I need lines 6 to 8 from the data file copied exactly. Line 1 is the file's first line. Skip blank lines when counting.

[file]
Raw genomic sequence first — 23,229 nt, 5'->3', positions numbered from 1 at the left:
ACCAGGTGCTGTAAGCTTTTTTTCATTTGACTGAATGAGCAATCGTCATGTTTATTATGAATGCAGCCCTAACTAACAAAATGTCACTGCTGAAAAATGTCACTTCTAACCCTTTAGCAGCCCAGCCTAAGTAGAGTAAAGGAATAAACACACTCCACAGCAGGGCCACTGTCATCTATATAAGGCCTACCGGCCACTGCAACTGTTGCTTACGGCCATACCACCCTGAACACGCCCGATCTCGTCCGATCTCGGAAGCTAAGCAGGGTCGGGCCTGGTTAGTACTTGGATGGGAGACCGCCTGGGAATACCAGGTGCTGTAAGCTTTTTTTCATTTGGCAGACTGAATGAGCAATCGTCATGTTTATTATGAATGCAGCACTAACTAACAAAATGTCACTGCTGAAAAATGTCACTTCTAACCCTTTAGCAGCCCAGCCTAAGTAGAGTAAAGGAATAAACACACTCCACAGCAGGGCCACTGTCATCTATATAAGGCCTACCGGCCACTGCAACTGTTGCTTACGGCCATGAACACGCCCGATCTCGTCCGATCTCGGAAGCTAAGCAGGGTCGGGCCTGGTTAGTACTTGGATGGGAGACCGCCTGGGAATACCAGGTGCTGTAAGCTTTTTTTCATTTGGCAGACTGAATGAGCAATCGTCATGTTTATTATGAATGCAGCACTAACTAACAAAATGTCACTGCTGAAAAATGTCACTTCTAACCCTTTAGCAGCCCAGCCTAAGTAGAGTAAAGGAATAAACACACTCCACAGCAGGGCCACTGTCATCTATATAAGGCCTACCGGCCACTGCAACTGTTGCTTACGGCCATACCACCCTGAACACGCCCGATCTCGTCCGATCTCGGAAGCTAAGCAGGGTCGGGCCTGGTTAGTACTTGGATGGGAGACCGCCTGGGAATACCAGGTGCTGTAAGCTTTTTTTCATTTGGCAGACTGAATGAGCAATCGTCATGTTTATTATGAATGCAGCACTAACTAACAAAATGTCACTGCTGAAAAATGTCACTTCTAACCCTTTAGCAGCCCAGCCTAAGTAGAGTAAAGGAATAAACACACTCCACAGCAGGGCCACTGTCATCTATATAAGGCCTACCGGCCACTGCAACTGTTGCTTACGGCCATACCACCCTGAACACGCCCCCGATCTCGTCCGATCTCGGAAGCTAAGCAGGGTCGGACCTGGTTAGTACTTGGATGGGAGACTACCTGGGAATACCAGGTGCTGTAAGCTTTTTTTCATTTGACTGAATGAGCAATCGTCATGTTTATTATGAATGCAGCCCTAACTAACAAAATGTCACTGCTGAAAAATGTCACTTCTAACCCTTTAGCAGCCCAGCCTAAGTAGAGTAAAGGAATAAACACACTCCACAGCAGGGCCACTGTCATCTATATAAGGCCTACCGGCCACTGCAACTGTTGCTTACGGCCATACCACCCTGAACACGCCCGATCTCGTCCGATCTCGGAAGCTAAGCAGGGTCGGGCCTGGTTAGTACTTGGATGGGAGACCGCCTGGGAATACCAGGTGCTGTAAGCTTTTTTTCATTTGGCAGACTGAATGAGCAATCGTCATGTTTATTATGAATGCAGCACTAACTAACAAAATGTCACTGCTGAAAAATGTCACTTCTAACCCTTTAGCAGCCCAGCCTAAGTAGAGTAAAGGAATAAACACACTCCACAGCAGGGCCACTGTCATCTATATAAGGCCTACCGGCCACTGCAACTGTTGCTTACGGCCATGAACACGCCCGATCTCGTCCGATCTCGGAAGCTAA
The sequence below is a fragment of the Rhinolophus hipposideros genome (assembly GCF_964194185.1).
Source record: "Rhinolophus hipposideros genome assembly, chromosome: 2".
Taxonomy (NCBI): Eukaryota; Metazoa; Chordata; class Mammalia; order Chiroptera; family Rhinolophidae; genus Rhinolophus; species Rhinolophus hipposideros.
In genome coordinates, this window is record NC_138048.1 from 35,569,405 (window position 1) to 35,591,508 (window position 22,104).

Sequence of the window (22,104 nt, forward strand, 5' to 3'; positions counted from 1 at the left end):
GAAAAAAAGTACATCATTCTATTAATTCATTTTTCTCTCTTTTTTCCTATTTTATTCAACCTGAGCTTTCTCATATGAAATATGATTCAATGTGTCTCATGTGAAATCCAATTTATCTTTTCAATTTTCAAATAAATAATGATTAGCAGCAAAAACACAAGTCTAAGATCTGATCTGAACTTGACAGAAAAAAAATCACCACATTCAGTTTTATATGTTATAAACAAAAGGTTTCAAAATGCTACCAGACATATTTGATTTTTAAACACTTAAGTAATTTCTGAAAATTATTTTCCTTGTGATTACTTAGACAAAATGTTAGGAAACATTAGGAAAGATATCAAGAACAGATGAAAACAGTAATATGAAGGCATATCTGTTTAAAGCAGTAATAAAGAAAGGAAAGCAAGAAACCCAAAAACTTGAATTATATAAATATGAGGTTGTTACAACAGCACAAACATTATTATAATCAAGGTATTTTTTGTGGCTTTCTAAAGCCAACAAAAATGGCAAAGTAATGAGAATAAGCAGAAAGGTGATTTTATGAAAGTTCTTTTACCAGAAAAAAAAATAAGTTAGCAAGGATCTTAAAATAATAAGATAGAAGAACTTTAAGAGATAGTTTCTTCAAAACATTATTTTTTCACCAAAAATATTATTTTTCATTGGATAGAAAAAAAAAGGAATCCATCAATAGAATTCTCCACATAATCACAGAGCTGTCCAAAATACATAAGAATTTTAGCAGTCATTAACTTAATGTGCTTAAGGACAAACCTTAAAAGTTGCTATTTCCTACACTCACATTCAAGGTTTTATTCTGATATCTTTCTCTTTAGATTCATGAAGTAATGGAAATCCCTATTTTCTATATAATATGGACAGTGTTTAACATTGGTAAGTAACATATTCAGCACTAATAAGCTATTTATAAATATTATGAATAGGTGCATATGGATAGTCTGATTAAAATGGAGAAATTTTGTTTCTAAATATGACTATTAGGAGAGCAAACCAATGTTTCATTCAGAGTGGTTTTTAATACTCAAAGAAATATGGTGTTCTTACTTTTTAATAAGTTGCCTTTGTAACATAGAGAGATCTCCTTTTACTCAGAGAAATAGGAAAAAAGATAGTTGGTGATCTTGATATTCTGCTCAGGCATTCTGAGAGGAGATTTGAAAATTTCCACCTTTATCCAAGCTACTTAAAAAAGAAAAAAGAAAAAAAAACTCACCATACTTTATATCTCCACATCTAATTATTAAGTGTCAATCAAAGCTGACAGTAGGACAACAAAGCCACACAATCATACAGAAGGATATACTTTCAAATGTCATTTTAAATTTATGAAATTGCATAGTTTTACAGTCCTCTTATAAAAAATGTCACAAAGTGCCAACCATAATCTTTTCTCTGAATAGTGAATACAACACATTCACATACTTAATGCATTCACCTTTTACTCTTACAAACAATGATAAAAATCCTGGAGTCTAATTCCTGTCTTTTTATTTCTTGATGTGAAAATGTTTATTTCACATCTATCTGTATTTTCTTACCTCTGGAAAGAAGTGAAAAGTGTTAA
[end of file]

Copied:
In genome coordinates, this window is record NC_138048.1 from 35,569,405 (window position 1) to 35,591,508 (window position 22,104).

Sequence of the window (22,104 nt, forward strand, 5' to 3'; positions counted from 1 at the left end):
GAAAAAAAGTACATCATTCTATTAATTCATTTTTCTCTCTTTTTTCCTATTTTATTCAACCTGAGCTTTCTCATATGAAATATGATTCAATGTGTCTCATGTGAAATCCAATTTATCTTTTCAATTTTCAAATAAATAATGATTAGCAGCAAAAACACAAGTCTAAGATCTGATCTGAACTTGACAGAAAAAAAATCACCACATTCAGTTTTATATGTTATAAACAAAAGGTTTCAAAATGCTACCAGACATATTTGATTTTTAAACACTTAAGTAATTTCTGAAAATTATTTTCCTTGTGATTACTTAGACAAAATGTTAGGAAACATTAGGAAAGATATCAAGAACAGATGAAAACAGTAATATGAAGGCATATCTGTTTAAAGCAGTAATAAAGAAAGGAAAGCAAGAAACCCAAAAACTTGAATTATATAAATATGAGGTTGTTACAACAGCACAAACATTATTATAATCAAGGTATTTTTTGTGGCTTTCTAAAGCCAACAAAAATGGCAAAGTAATGAGAATAAGCAGAAAGGTGATTTTATGAAAGTTCTTTTACCAGAAAAAAAAATAAGTTAGCAAGGATCTTAAAATAATAAGATAGAAGAACTTTAAGAGATAGTTTCTTCAAAACATTATTTTTTCACCAAAAATATTATTTTTCATTGGATAGAAAAAAAAAGGAATCCATCAATAGAATTCTCCACATAATCACAGAGCTGTCCAAAATACATAAGAATTTTAGCAGTCATTAACTTAATGTGCTTAAGGACAAACCTTAAAAGTTGCTATTTCCTACACTCACATTCAAGGTTTTATTCTGATATCTTTCTCTTTAGATTCATGAAGTAATGGAAATCCCTATTTTCTATATAATATGGACAGTGTTTAACATTGGTAAGTAACATATTCAGCACTAATAAGCTATTTATAAATATTATGAATAGGTGCATATGGATAGTCTGATTAAAATGGAGAAATTTTGTTTCTAAATATGACTATTAGGAGAGCAAACCAATGTTTCATTCAGAGTGGTTTTTAATACTCAAAGAAATATGGTGTTCTTACTTTTTAATAAGTTGCCTTTGTAACATAGAGAGATCTCCTTTTACTCAGAGAAATAGGAAAAAAGATAGTTGGTGATCTTGATATTCTGCTCAGGCATTCTGAGAGGAGATTTGAAAATTTCCACCTTTATCCAAGCTACTTAAAAAAGAAAAAAGAAAAAAAAACTCACCATACTTTATATCTCCACATCTAATTATTAAGTGTCAATCAAAGCTGACAGTAGGACAACAAAGCCACACAATCATACAGAAGGATATACTTTCAAATGTCATTTTAAATTTATGAAATTGCATAGTTTTACAGTCCTCTTATAAAAAATGTCACAAAGTGCCAACCATAATCTTTTCTCTGAATAGTGAATACAACACATTCACATACTTAATGCATTCACCTTTTACTCTTACAAACAATGATAAAAATCCTGGAGTCTAATTCCTGTCTTTTTATTTCTTGATGTGAAAATGTTTATTTCACATCTATCTGTATTTTCTTACCTCTGGAAAGAAGTGAAAAGTGTTAA